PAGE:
Identification and characterization of IgG4-associated autoimmune hepatitis
Version of Record online: 24 JUL 2009
© 2009 John Wiley & Sons A/S
Volume 30, Issue 2, pages 222–231, February 2010
How to Cite
Chung, H., Watanabe, T., Kudo, M., Maenishi, O., Wakatsuki, Y. and Chiba, T. (2010), Identification and characterization of IgG4-associated autoimmune hepatitis. Liver International, 30: 222–231. doi: 10.1111/j.1478-3231.2009.02092.x
- Issue online: 23 DEC 2009
- Version of Record online: 24 JUL 2009
- Received 29 June 2009Accepted 29 June 2009
- autoimmune hepatitis;
- steroid treatment
Background: Autoimmune hepatitis (AIH) and autoimmune pancreatitis (AIP) share clinical and pathological features such as high serum levels of immunoglobulin (Ig) G and autoantibodies, and lymphoplasmacytic infiltration, suggesting the presence of common immunological abnormalities. However, little is known about the possible involvement of IgG4, a hallmark of AIP, in AIH.
Aims: In this study, we examined whether the IgG4 response contributes to the histopathological and clinical findings in AIH.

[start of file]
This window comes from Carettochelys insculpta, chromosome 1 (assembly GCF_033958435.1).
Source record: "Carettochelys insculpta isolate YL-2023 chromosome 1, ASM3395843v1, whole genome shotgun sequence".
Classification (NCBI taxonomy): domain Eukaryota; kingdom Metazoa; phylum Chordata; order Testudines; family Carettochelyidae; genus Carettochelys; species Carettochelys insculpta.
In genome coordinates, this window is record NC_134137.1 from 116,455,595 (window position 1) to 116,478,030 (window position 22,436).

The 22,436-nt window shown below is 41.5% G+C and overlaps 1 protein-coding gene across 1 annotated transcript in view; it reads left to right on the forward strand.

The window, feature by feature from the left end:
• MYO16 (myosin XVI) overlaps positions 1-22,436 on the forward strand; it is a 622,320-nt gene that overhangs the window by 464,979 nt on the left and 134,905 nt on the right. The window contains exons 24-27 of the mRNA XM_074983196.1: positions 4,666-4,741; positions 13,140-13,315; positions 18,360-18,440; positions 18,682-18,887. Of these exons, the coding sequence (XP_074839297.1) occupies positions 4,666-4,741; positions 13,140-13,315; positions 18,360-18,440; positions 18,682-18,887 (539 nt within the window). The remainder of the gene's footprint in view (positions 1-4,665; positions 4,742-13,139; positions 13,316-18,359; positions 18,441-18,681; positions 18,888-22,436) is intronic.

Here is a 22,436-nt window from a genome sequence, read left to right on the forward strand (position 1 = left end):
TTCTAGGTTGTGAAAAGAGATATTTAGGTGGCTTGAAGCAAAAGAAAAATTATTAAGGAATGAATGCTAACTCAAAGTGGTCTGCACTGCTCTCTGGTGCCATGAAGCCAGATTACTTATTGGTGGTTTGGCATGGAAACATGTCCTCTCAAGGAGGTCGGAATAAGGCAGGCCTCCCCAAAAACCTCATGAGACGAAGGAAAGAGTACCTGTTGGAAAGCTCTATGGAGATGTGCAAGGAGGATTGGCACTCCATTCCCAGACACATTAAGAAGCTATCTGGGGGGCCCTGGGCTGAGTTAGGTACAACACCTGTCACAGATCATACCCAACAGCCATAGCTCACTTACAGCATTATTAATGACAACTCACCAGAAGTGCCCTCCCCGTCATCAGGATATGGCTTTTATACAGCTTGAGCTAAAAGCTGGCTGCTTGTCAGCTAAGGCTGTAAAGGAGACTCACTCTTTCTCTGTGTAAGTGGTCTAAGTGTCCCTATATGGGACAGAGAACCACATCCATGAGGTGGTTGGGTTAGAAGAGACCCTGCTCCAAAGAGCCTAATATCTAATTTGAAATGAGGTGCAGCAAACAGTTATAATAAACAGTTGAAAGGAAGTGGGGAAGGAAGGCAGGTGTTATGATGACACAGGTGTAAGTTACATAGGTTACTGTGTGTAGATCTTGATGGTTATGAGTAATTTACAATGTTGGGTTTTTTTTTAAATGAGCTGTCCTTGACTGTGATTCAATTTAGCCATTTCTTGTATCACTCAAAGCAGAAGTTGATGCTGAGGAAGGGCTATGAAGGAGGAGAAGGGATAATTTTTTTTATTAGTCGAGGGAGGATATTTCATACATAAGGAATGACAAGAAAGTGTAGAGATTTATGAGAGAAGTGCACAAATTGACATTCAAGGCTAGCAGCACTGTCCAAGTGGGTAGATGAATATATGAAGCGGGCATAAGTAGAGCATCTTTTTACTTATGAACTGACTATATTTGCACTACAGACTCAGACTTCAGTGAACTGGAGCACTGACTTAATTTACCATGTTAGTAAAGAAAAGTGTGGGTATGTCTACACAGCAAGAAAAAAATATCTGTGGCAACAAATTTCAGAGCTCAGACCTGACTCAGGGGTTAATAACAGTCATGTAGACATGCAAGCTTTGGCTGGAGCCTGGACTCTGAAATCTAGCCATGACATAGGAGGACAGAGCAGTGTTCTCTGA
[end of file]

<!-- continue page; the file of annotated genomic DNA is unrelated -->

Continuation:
Methods: Liver sections from 26 patients with AIH, 10 patients with primary biliary cirrhosis (PBC), three patients with primary sclerosing cholangitis (PSC) and 20 chronic hepatitis patients with hepatitis C virus (HCV) infection were immunostained for IgG4. We investigated the relationship among the histopathology, the responses to steroid therapy and the IgG4 staining.
Results: Nine of the 26 liver specimens from patients with AIH showed positive staining for IgG4 whereas none of the 10 samples from patients with PBC, the three samples from patients with PSC or the 20 samples from patients with HCV hepatitis were positive. Patients with IgG4-positive AIH also showed increased serum levels of IgG. The numbers of T cells, B cells and plasma cells were significantly increased in the livers of patients with IgG4-positive AIH as compared with those patients with IgG4-negative AIH. Patients with IgG4-positive AIH also showed a marked response to prednisolone therapy.
Conclusions: AIH may be classified into either an IgG4-associated type or an IgG4 non-associated type with the former showing a marked response to prednisolone treatment.